Special editions –reputation-building, always up-to-date
Another new business opportunity is the production of special editions on specific themes, assembled from newspaper content. “Newspapers have a reputation for seriousness and credibility”, explains Peter Wolff. “Internet content doesn’t enjoy anywhere near this level of credence. So why not leverage this advantage – and assemble special-interest dossiers for marketing to readers?” Publishers could run an online shop where readers select the content they want to include. The publication could then be printed digitally, with the production workflow initiated by the incoming order. “This business model ensures special-interest publications are up to date at all times: unlike the print-for-stock versions, digitally printed editions always contain the very latest articles.”
Digital newspaper production at drupa – made by Océ
At drupa 2008 Océ is showcasing the many opportunities of digital newspaper production, also clarifying which business models can be operationalized using which printing systems. One of the titles being produced in Düsseldorf is “Handelsblatt News am Abend”. Dubbed “the fastest newspaper in the world”, the Handelsblatt gets the first copies off the presses and en route to readers within 90 minutes of the editorial deadline. Printing of the 20,000-copy circulation kicks off at 14:00 sharp at 14 sites located throughout Germany, and by 15:30 travelers in the First Class of Deutsche Bahn InterCity Express trains are already leafing through their “Handelsblatt News am Abend”. “This too is a business model which is only possible with digital printing,” says Peter Wolff. “The publisher can closely target business people who travel by train, and can offer advertisers the prospect of a highly interesting target audience.”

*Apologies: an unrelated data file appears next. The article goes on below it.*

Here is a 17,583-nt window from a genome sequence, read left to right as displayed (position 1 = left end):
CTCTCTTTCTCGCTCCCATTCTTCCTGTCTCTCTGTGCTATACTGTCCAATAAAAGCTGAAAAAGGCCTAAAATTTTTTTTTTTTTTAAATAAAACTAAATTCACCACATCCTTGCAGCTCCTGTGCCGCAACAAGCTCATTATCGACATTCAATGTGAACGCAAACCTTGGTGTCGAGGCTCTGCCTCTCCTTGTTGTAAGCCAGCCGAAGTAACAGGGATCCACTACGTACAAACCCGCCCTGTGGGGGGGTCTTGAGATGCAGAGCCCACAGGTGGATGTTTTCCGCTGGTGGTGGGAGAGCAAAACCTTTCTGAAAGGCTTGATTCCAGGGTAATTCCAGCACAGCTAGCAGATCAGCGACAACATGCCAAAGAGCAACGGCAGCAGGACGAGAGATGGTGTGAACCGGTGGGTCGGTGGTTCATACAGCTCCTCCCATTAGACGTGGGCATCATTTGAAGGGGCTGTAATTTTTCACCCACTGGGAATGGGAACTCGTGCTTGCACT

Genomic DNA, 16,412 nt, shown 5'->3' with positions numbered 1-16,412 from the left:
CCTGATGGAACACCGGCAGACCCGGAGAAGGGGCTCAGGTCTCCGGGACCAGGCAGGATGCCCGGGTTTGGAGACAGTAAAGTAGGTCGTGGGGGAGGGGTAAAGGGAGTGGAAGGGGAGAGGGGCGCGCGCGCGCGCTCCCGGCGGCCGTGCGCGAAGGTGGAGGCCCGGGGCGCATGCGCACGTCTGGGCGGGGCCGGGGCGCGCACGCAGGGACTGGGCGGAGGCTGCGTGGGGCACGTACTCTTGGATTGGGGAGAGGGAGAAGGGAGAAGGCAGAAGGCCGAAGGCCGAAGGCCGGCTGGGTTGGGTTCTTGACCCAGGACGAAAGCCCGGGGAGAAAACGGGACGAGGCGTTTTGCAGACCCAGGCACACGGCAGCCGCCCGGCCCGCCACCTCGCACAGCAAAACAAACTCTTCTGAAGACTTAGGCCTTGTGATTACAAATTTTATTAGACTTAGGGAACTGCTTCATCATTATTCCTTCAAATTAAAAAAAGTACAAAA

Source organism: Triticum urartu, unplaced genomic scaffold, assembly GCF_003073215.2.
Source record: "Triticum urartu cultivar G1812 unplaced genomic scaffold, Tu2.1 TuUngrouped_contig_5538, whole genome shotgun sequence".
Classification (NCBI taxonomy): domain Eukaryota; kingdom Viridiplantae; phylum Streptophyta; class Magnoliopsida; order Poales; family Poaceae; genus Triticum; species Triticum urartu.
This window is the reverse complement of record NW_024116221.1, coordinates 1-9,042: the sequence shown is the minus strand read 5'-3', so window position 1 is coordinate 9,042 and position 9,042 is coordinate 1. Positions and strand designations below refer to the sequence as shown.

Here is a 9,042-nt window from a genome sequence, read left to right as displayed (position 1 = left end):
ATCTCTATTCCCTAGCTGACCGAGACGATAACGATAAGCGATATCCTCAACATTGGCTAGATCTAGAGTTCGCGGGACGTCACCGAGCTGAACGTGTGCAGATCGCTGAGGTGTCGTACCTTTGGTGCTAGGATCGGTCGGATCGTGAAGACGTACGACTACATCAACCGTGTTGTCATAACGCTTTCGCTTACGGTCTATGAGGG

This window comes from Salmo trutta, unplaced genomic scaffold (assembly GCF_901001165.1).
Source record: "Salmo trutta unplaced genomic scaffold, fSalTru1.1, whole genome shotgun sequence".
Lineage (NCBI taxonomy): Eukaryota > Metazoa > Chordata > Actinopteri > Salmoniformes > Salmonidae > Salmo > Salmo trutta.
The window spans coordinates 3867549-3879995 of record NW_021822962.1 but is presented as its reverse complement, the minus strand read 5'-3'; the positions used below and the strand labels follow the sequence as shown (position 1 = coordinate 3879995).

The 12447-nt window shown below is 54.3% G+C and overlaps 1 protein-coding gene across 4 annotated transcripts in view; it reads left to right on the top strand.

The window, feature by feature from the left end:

In addition Océ is producing various daily newspaper titles from all over the world on a number of systems at drupa 2008. “It’s partly a service for our tradeshow visitors,” explains Peter Wolff, “And it’s also an ideal opportunity to demonstrate the strengths of digital printing. Without lengthy machine make-ready times, we can produce short runs exactly when and where they’re needed.”
The keynote international tradeshow of the print and media industry takes place from 29 May to 11 June in Düsseldorf. For more information about Océ at drupa 2008, please visit www.drupa.oce.com.
Océ is one of the world’s leading providers of document management and printing for professionals. The broad Océ offering includes office printing and copying systems, high speed digital production printers and wide format printing systems for both technical documentation and color display graphics. Océ is also a foremost supplier of document management outsourcing. Many of the Fortune Global 500 companies and leading commercial printers are Océ customers. The company was founded in 1877. With headquarters in Venlo, The Netherlands, Océ is active in over 90 countries and employs some 24,000 people worldwide. Total revenues in 2007 amounted to € 3.1 billion. Océ is listed on Euronext in Amsterdam. For more information on Océ, visit www.oce.com.
For further information, please contact:
Manager Media Relations
Tel. +31 77 359 5628